Sep 27, 2023
No Chewing Gum or Curly Hair: New “Code of Conduct” at Iranian Universities
The release of new guidelines for the Iranian universities of medical sciences, which include rules on how students should dress, has sparked a flurry of reactions among local media outlets and social media users.
The Ministry of Health has recently unveiled a "code of conduct” which students and assistants of medical sciences faculties and universities are required to adhere to in both the academic and medical environments.
Among its provisions, the text mandates that universities secure written commitments from students confirming their compliance with the new regulations and keep a disciplinary record of "attire and conduct" to gauge adherence.
"Academic staff members are tasked with assessing students and medical assistants based on their adherence to hijab standards and clothing,” according to an article in Etemad newspaper.
“Furthermore, this policy introduces a separate evaluation called the 'Professional Attire and Behavior Report,' which specifically evaluates a student or medical assistant's hijab and conduct."
Social media users brought attention to restrictions such as the prohibition of chewing gum in medical facilities and curly hair for men, as well as a ban on the use of cologne and cosmetics.
The policy also bars women from using nail extensions and eyelash enhancements for women.
Pursuing Social Uniformity
In an interview with IranWire, sociologist Mehrdad Darvishpour pointed out that one of the tactics employed by totalitarian systems to homogenize society and mold it to their preferences involves extensive intrusion into the private lives of individuals in order to control their personal choices and values.
According to Darvishpour, the government has not been successful in reshaping society according to its vision, despite more than four decades of efforts to do so.
"To compensate, it is now attempting to exert control over various aspects of life. This control extends beyond the mere issuance of guidelines in universities, including students' compliance, the expulsion and removal of professors and the arrest of students," he said.
"It also extends to police intervention and invasion into personal privacy, infringing on the smallest expressions of human dignity," he added.
In the view of this sociologist, the government seeks to introduce in universities a deeply religious atmosphere that is heavily influenced by the system's totalitarian values.
Resisting the "Women, Life, Freedom" Lifestyle
Darvishpour highlighted another factor for the government's pressure on universities, a factor rooted in the government's decades-long struggle to purge the university of the concept of freedom.
"Today, it's evident that students not only continue to be staunch defenders of the university's freedom but also serve as vanguards in challenging the Islamic government's values," he said.
Darvishpour said that the government seeks to foster a new generation of young individuals who are unwaveringly obedient to the system by imposing control over matters such as the hijab.
Last but not least, the government's actions can be seen as an attempt to control and suppress the lifestyle advocated by the "Free Life Woman" protest movement, he said.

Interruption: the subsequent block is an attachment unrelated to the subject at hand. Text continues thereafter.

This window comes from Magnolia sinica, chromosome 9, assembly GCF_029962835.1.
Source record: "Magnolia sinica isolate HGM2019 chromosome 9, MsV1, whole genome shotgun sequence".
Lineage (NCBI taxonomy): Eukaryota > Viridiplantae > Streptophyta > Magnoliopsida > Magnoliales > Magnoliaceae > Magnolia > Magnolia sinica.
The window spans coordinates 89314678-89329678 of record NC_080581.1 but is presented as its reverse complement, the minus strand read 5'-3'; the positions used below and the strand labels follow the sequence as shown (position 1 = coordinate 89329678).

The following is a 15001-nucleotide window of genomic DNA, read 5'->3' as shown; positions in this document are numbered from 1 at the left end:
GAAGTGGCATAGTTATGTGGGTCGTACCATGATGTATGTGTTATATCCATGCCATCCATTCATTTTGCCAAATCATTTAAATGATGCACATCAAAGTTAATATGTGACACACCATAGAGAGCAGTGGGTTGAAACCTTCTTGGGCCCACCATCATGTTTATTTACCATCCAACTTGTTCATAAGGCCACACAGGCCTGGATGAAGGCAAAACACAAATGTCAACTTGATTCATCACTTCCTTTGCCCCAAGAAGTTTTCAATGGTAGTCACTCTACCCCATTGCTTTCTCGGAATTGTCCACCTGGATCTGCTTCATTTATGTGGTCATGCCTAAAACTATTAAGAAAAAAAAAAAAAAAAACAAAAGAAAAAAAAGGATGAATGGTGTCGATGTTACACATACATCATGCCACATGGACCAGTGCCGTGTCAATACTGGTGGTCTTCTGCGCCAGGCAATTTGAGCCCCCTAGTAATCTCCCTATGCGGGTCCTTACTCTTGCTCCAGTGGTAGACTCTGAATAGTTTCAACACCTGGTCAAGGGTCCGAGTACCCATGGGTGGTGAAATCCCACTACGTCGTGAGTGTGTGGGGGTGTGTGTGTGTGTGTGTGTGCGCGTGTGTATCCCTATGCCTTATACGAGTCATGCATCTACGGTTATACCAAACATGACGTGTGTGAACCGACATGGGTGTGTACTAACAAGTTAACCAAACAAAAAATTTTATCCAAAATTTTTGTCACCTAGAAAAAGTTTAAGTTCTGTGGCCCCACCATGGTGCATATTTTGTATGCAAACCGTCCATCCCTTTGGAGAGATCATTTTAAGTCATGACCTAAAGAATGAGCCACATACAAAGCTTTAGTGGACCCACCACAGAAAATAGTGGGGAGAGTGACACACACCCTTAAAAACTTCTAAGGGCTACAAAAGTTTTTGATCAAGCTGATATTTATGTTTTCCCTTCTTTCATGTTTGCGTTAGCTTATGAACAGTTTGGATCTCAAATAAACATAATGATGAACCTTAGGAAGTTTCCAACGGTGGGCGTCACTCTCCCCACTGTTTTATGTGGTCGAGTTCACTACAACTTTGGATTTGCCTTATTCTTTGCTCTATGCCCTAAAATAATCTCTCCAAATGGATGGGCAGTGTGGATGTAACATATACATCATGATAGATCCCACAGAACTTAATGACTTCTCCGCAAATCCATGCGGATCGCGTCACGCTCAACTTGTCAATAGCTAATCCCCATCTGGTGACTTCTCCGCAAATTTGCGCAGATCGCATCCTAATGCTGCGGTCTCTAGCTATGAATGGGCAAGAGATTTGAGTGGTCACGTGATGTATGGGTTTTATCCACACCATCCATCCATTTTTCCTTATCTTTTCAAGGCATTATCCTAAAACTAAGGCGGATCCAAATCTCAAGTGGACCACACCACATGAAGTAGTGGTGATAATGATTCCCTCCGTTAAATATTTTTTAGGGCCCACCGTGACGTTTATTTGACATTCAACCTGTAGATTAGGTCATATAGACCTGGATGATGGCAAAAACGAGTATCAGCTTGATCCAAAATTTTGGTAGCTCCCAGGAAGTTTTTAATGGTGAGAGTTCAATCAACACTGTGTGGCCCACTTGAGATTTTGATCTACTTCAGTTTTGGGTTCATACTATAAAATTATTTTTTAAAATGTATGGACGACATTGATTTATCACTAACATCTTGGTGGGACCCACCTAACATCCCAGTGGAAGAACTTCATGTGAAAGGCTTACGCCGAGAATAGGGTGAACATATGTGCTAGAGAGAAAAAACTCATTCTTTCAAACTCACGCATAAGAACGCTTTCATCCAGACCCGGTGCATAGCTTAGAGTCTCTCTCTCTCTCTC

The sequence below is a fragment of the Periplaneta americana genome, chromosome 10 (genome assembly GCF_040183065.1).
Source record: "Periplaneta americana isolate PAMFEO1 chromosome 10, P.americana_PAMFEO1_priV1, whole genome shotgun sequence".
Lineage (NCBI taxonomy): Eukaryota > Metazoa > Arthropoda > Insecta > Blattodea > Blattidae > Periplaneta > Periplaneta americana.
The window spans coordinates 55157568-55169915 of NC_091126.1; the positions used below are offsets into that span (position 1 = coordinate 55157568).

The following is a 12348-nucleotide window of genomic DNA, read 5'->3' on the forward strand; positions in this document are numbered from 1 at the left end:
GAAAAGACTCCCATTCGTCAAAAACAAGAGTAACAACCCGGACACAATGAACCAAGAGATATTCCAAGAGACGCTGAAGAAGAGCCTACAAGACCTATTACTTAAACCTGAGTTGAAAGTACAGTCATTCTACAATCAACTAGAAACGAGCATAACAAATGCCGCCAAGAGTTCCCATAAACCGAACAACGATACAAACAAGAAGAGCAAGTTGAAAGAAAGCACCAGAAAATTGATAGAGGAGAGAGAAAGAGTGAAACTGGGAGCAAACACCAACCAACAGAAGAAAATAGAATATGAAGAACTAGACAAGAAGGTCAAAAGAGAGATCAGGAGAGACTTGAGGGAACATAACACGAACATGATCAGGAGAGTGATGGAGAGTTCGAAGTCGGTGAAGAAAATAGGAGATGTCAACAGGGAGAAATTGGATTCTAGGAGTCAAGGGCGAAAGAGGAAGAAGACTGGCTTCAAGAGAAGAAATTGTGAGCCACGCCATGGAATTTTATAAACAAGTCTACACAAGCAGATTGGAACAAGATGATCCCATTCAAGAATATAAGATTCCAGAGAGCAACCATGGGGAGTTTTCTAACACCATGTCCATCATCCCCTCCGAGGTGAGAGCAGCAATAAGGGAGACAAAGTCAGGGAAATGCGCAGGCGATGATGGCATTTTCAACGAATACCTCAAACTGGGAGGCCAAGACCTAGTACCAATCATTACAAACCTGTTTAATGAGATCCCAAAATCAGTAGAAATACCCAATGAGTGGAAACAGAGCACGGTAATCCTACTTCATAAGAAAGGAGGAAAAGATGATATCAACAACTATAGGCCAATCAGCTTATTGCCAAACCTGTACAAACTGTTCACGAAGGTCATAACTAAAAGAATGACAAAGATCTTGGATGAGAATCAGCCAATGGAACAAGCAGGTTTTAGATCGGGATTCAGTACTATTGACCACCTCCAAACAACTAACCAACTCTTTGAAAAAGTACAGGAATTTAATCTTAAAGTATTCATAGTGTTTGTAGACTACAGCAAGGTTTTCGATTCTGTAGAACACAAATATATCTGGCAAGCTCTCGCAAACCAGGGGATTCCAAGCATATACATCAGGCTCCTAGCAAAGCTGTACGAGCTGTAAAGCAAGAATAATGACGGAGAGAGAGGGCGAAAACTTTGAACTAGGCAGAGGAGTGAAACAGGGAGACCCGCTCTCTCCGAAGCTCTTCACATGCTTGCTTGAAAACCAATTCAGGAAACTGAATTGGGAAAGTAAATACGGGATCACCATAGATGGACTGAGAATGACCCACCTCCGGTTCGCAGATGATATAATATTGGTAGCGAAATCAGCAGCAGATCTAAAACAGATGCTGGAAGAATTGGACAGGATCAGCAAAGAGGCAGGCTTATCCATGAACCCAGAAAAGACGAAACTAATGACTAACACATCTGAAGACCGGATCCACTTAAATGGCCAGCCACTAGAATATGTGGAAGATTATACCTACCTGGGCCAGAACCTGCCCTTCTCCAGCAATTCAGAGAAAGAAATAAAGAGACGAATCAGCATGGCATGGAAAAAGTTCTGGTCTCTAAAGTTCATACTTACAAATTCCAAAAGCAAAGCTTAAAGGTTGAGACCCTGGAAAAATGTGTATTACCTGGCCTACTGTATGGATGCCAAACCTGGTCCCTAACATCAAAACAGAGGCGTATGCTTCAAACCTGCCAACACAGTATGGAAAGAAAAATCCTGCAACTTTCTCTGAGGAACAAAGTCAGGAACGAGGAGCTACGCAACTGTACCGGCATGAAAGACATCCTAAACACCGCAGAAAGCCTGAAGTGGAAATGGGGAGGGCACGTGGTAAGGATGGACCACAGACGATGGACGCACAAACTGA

Targeting Students and the Medical Community
Sahr Matlabi, a doctor and researcher, said that medical students and healthcare professionals are being targeted because of their active roles during last year’s anti-government protests.
"They responded to repressive measures with peaceful, civilian participation and they decried the use of ambulances in oppressive actions. They protested Mahsa [Amini's] death and the chemical attacks on girls' schools," Matlabi said.
Members of the medical and nursing communities also lent crucial assistance to those injured in the protests.
Because of their role in the protests, a significant number of university professors have been detained or dismissed from their positions, Matlabi emphasized.
According to Matlabi, the government primarily seeks to push dissenting groups to emigrate, which in the medical sector led to “a rise in diabetes cases, an uptick in cardiovascular diseases, and a surge in suicides, all of which collectively imperil public health."
Matlabi also noted that the government's actions, which involve favoring individuals with connections and lowering the quality of medical education, have contributed to a decline in the quality of health programs.
The issuance of a code of conduct for medical students comes at a time when university officials' actions have already led to the humiliation and suppression of students.
A female medical student described to IranWire how students, particularly women, are often met with derogatory comments when they enter university premises.
Security guards make remarks on their attire, question the appropriateness of their clothing, makeup and headscarves. Female students are subjected to degrading questions such as "Do you want men to admire your curves?"
The student explained that the constant barrage of judgments and humiliations erodes medical students' motivation and enthusiasm for learning.
However, this is just part of the story. For instance, if students want to eat with their classmates outside the cafeteria, security personnel insist that they have no right to have lunch with members of the opposite sex.
Security officers also interfere when students engage in recreational activities, like playing in the snow.
Students who resist pressures face the risk of expulsion, suspension or legal action.
Meanwhile, professors are informed that failing to adhere to the guidelines may impede their academic advancement and the extension of their contracts.
Consequently, many highly qualified individuals either avoid becoming faculty members or quit their job, leading to irreparable losses for the students' academic development.